Introduction. Social Media has changed the way we conceptualise the boundaries of space and time as well as how we interact with, exchange and respond to information. As a result, information behaviours are evolving alongside digital social media technologies. Increasingly, individuals and organisations are turning to social media to find as well as to disseminate information. This includes the homeless and underprivileged members of our societies. This paper reports on a case study of social media use, in the form of microblogging and blogging by an individual spanning a time of both homelessness and after obtaining housing.
Method. The exploratory study used a case study approach along with information behaviour theories such as information grounds, information needs, and sensemaking as lenses to understand how the homeless use social media in their everyday lives.
Analysis. The first phase analysed homelessness-related posts on Twitter over a period of two years, identified by following various hashtags and handles related to the topic. The second phase involved a content analysis of all blog posts by one individual identified through Twitter who also links to their own much longer blog posts during their time of homelessness.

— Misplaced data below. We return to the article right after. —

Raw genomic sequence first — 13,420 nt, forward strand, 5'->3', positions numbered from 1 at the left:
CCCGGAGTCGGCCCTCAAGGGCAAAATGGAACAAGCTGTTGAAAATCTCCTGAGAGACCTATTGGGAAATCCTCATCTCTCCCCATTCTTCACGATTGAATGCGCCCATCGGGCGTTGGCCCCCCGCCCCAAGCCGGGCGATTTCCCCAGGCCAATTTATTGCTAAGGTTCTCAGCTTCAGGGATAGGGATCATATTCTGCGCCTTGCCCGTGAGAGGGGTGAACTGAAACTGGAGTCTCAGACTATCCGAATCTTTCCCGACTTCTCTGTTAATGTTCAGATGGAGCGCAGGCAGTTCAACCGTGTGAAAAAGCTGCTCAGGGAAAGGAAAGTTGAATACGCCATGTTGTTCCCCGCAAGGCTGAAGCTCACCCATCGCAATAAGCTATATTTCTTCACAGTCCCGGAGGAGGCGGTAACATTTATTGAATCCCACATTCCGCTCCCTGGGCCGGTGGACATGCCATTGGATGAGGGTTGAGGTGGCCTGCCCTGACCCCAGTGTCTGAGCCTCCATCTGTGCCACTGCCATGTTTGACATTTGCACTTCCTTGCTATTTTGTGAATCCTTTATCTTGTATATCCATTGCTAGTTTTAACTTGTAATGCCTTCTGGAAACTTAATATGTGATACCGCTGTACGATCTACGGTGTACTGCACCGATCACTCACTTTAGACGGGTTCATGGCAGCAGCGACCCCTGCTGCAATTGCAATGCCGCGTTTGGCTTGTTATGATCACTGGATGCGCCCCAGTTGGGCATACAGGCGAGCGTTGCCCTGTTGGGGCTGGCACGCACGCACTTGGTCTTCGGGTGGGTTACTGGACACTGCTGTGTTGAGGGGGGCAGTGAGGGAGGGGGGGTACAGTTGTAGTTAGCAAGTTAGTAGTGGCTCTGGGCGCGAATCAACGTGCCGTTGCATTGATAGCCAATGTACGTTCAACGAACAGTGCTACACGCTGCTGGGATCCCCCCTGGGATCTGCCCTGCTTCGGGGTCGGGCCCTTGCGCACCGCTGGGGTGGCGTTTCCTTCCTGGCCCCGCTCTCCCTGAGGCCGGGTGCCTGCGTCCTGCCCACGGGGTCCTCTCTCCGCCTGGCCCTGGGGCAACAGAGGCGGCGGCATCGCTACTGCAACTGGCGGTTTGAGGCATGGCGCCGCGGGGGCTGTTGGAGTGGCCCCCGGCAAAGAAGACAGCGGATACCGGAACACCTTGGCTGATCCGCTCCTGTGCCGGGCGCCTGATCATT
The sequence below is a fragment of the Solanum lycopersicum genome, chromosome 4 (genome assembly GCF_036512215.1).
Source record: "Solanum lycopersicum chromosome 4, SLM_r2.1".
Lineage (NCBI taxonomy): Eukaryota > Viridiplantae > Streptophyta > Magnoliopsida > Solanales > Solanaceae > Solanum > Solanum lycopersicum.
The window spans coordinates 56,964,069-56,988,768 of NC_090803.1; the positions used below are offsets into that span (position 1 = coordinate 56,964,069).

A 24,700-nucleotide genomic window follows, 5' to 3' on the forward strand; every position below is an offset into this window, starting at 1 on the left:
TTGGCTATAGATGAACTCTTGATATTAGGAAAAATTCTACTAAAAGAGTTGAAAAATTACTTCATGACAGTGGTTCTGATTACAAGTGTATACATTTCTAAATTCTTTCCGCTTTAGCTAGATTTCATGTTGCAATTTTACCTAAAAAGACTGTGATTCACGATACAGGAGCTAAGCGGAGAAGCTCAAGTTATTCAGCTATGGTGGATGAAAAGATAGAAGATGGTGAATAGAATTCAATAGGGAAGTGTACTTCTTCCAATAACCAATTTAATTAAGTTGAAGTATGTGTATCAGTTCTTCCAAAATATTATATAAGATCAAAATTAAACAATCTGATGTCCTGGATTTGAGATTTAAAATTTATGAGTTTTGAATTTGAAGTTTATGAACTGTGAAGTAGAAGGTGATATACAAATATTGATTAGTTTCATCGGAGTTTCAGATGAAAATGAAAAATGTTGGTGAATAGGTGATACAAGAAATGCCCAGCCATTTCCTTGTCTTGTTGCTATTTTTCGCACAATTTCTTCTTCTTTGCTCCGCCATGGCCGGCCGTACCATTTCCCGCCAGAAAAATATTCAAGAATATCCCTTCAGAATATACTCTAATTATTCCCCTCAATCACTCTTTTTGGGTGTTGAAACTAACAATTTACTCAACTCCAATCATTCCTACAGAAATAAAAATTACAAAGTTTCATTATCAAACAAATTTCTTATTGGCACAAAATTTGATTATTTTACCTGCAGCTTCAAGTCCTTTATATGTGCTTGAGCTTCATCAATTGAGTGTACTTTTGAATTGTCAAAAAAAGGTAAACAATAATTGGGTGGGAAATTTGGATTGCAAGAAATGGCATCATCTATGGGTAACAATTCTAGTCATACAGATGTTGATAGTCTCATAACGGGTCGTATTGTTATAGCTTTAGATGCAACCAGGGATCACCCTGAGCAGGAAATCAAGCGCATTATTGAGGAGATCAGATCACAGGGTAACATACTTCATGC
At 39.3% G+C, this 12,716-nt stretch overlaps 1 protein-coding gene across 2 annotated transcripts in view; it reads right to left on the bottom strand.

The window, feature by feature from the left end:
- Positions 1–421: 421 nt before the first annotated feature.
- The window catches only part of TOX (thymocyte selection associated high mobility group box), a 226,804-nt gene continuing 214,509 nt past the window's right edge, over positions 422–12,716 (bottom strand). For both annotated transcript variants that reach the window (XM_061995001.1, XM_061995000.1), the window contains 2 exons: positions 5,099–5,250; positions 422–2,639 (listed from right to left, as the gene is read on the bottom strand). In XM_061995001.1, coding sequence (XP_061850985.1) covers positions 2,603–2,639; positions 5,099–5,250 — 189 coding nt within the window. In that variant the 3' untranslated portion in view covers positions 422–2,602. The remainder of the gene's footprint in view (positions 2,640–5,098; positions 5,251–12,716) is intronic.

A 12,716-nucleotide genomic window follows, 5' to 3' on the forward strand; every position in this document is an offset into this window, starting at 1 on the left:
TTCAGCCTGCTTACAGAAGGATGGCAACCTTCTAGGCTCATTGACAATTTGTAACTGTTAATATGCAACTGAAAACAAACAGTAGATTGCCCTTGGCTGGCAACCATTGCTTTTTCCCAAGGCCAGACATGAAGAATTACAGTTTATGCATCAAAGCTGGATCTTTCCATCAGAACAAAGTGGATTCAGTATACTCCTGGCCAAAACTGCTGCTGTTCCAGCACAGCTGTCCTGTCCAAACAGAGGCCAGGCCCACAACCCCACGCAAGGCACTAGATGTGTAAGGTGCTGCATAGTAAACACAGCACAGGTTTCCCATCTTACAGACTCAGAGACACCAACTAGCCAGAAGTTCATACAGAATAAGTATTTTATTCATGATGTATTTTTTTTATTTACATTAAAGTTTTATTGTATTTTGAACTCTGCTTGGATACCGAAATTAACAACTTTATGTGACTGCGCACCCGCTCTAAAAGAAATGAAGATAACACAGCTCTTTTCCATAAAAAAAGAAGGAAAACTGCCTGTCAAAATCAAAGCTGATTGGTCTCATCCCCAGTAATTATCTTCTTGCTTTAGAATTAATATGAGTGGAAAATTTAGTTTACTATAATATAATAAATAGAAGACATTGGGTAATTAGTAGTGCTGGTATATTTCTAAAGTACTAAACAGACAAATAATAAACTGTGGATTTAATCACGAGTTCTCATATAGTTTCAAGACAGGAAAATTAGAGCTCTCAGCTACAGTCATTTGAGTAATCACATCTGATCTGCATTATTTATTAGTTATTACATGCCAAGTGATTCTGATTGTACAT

Results. Results show that social media provides an avenue for both social inclusion and social participation for the homeless while also helping them develop and maintain social ties and stave away their sense of alienation from society.
Conclusion. Based on the findings, this paper argues that for those living on the margins of society, social media in the form of blogging and microblogging has potential not just as a source of information seeking and information sharing, but also as a medium that facilitates social participation, and helps create and sustain social ties, and even develop social capital, which in turn can help them overcome homelessness.
Keywords. information grounds, social media, homelessness, social capital, Twitter, blogs, content analysis
Paper is published in Information Research 21(4): #Homeless but at home in cyberspace